While Farmer and Weldon show a radically different perspective on global health, they are in many ways reflective of Livingstone, Lind, Manson and Ross. In the case of Livingstone and Lind, colonial Europe cared less about the well being of the indigenous inhabitants than what Africa could offer their country’s economies. The provision of western medicine in Africa was an aftereffect of embracing civilization. Similarly, the assertions made by Farmer and Weldon show that while there is no economic benefit to stabilizing socioeconomic inequality in Africa, the tradeoff that western civilization receives is in better global health. Also, just as Manson and Ross asserted that the body is not the causal agent of disease, but rather a host, Farmer and Weldon assert that international politics is the cause of disease, and not a harmless host. Manson and Ross changed medical research by focusing attention on agents that were scarcely investigated: what kinds of germs, viruses, and parasites caused disease and why. Farmer and Weldon did exactly the same thing, asking the public: what public policy enactments directly led to disease and why.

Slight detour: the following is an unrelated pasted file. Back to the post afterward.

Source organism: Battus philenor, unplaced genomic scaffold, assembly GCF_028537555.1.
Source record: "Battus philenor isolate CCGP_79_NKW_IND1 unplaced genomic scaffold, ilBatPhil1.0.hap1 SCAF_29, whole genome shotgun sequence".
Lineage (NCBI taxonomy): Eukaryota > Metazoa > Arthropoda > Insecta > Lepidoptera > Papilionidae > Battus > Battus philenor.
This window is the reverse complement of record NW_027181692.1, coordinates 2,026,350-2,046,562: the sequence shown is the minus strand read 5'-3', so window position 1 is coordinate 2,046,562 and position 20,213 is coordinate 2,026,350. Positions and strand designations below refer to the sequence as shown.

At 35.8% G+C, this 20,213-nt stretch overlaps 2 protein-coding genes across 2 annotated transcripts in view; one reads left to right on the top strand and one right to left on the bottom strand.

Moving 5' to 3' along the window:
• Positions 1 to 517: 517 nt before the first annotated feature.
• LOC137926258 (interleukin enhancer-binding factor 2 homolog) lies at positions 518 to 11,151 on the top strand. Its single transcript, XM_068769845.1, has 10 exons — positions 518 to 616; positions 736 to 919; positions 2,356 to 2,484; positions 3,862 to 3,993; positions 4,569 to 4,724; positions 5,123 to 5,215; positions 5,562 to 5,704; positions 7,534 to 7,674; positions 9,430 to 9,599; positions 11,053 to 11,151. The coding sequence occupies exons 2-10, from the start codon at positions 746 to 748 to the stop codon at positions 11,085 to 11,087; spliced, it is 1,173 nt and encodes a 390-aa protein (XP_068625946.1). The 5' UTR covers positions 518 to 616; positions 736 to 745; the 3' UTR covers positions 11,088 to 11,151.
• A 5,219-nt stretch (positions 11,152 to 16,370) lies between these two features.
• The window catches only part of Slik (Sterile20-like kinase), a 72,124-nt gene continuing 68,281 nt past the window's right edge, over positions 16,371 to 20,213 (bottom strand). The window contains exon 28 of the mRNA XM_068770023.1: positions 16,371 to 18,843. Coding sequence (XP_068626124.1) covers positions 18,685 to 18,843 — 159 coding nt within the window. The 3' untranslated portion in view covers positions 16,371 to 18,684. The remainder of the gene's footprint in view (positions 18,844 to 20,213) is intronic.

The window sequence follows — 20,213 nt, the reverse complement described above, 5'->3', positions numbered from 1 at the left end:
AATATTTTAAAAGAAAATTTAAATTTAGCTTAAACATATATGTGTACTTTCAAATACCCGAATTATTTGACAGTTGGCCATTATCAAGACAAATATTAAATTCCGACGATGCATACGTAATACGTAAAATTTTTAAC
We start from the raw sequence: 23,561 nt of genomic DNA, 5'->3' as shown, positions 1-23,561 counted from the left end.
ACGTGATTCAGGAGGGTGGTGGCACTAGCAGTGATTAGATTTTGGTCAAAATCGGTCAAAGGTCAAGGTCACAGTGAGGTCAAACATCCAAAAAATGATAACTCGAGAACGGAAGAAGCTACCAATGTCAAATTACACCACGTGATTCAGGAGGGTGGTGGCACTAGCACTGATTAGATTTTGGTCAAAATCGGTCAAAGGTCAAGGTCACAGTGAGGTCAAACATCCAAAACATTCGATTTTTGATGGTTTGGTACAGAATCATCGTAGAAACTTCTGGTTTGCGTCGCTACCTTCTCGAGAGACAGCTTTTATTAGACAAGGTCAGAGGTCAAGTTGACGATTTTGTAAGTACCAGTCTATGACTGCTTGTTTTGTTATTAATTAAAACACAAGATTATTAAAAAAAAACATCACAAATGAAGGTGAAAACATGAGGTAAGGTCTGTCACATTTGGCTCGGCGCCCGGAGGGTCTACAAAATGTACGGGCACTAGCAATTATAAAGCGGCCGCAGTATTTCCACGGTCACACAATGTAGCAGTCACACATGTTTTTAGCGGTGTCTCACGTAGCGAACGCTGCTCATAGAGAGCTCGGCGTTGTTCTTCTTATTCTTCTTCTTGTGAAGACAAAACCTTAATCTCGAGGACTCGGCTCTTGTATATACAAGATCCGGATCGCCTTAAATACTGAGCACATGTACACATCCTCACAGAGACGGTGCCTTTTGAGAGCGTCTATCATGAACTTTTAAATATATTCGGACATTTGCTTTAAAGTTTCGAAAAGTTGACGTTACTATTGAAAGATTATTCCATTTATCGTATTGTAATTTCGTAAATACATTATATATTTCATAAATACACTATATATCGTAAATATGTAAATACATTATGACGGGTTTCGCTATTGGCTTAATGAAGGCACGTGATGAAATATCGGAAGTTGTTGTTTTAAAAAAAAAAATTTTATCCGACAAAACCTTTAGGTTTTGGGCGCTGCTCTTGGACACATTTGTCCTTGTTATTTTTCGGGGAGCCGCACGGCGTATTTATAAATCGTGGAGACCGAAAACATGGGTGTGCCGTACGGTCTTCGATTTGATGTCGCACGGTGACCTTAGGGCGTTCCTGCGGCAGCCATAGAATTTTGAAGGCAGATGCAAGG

The global socioeconomic perspective that Farmer and Weldon advocate is strikingly different than any preceding medical view. The act of suffering because of a disease was always an intimate, individualistic one. Although as humans we empathize with one another, the agony, frustration, powerlessness, and insurmountable loss that can come with disease are unique human experiences. Hence, the notion that another person’s suffering can lead to one’s own is difficult to show. Also, embarking on a crusade to conquer disease by establishing economic and social stability is a politically risky and expensive endeavor. Farmer was right in showing that politics and economic policy deserve investigation in how they contribute to disease, however it raises questions on how much influence medicine should have in the world.

Medicine is built around the idea of lessening the suffering of our fellow man. The perspective that healers had on how to alleviate suffering changed dramatically throughout time. Perspectives changed from the Hippocratic humoral theory, to one based on climate, then science, and finally it rests on a socioeconomic theory. Although the defining feature of medicine is simply the alleviation of human suffering, medicine has now become an industry that craves the obliteration of disease. As the agenda of medical practice bleeds into the social and political realms, society must come to a conclusion on how important human suffering is, and how important it is to incessantly try to eliminate disease from the human condition.

Pinak S. Joshi is a pre-medical student who blogs at his self-titled site, Pinak S Joshi.